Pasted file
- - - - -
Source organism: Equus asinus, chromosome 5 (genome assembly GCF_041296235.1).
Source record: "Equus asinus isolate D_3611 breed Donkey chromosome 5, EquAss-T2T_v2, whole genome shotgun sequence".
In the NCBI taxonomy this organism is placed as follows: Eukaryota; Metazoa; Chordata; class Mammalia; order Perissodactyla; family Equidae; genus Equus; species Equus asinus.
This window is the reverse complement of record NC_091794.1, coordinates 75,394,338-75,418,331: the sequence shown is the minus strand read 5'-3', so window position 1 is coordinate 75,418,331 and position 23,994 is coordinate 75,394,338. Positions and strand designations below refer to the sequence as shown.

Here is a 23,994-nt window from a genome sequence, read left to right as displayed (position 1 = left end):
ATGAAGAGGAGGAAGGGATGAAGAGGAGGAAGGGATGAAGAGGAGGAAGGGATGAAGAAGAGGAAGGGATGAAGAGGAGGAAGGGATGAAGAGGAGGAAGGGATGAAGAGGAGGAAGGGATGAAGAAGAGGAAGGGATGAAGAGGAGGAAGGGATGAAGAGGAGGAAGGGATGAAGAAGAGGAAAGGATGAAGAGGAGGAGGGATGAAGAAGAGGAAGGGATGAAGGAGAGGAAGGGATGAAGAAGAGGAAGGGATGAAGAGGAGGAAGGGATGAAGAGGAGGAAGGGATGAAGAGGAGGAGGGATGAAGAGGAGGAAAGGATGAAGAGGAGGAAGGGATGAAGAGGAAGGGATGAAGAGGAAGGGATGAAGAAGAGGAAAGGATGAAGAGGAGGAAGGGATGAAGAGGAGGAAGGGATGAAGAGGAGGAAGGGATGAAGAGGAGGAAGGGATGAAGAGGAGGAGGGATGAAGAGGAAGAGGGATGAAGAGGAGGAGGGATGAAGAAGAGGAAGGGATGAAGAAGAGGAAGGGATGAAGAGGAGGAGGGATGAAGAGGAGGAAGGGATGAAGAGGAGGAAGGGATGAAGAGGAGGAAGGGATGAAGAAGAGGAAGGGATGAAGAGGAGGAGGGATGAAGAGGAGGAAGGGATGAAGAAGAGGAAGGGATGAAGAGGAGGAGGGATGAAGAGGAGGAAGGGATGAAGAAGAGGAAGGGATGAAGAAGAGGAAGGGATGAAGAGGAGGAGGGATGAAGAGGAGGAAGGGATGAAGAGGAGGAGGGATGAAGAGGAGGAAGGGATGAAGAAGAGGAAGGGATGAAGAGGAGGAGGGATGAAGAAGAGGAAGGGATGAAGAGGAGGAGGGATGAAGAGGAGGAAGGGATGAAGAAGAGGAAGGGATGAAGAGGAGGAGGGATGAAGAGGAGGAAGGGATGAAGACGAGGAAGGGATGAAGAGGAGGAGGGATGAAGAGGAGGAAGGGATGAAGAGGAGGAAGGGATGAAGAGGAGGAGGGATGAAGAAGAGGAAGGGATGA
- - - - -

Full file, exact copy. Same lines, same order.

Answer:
Source organism: Equus asinus, chromosome 5 (genome assembly GCF_041296235.1).
Source record: "Equus asinus isolate D_3611 breed Donkey chromosome 5, EquAss-T2T_v2, whole genome shotgun sequence".
In the NCBI taxonomy this organism is placed as follows: Eukaryota; Metazoa; Chordata; class Mammalia; order Perissodactyla; family Equidae; genus Equus; species Equus asinus.
This window is the reverse complement of record NC_091794.1, coordinates 75,394,338-75,418,331: the sequence shown is the minus strand read 5'-3', so window position 1 is coordinate 75,418,331 and position 23,994 is coordinate 75,394,338. Positions and strand designations below refer to the sequence as shown.

Here is a 23,994-nt window from a genome sequence, read left to right as displayed (position 1 = left end):
ATGAAGAGGAGGAAGGGATGAAGAGGAGGAAGGGATGAAGAGGAGGAAGGGATGAAGAAGAGGAAGGGATGAAGAGGAGGAAGGGATGAAGAGGAGGAAGGGATGAAGAGGAGGAAGGGATGAAGAAGAGGAAGGGATGAAGAGGAGGAAGGGATGAAGAGGAGGAAGGGATGAAGAAGAGGAAAGGATGAAGAGGAGGAGGGATGAAGAAGAGGAAGGGATGAAGGAGAGGAAGGGATGAAGAAGAGGAAGGGATGAAGAGGAGGAAGGGATGAAGAGGAGGAAGGGATGAAGAGGAGGAGGGATGAAGAGGAGGAAAGGATGAAGAGGAGGAAGGGATGAAGAGGAAGGGATGAAGAGGAAGGGATGAAGAAGAGGAAAGGATGAAGAGGAGGAAGGGATGAAGAGGAGGAAGGGATGAAGAGGAGGAAGGGATGAAGAGGAGGAAGGGATGAAGAGGAGGAGGGATGAAGAGGAAGAGGGATGAAGAGGAGGAGGGATGAAGAAGAGGAAGGGATGAAGAAGAGGAAGGGATGAAGAGGAGGAGGGATGAAGAGGAGGAAGGGATGAAGAGGAGGAAGGGATGAAGAGGAGGAAGGGATGAAGAAGAGGAAGGGATGAAGAGGAGGAGGGATGAAGAGGAGGAAGGGATGAAGAAGAGGAAGGGATGAAGAGGAGGAGGGATGAAGAGGAGGAAGGGATGAAGAAGAGGAAGGGATGAAGAAGAGGAAGGGATGAAGAGGAGGAGGGATGAAGAGGAGGAAGGGATGAAGAGGAGGAGGGATGAAGAGGAGGAAGGGATGAAGAAGAGGAAGGGATGAAGAGGAGGAGGGATGAAGAAGAGGAAGGGATGAAGAGGAGGAGGGATGAAGAGGAGGAAGGGATGAAGAAGAGGAAGGGATGAAGAGGAGGAGGGATGAAGAGGAGGAAGGGATGAAGACGAGGAAGGGATGAAGAGGAGGAGGGATGAAGAGGAGGAAGGGATGAAGAGGAGGAAGGGATGAAGAGGAGGAGGGATGAAGAAGAGGAAGGGATGA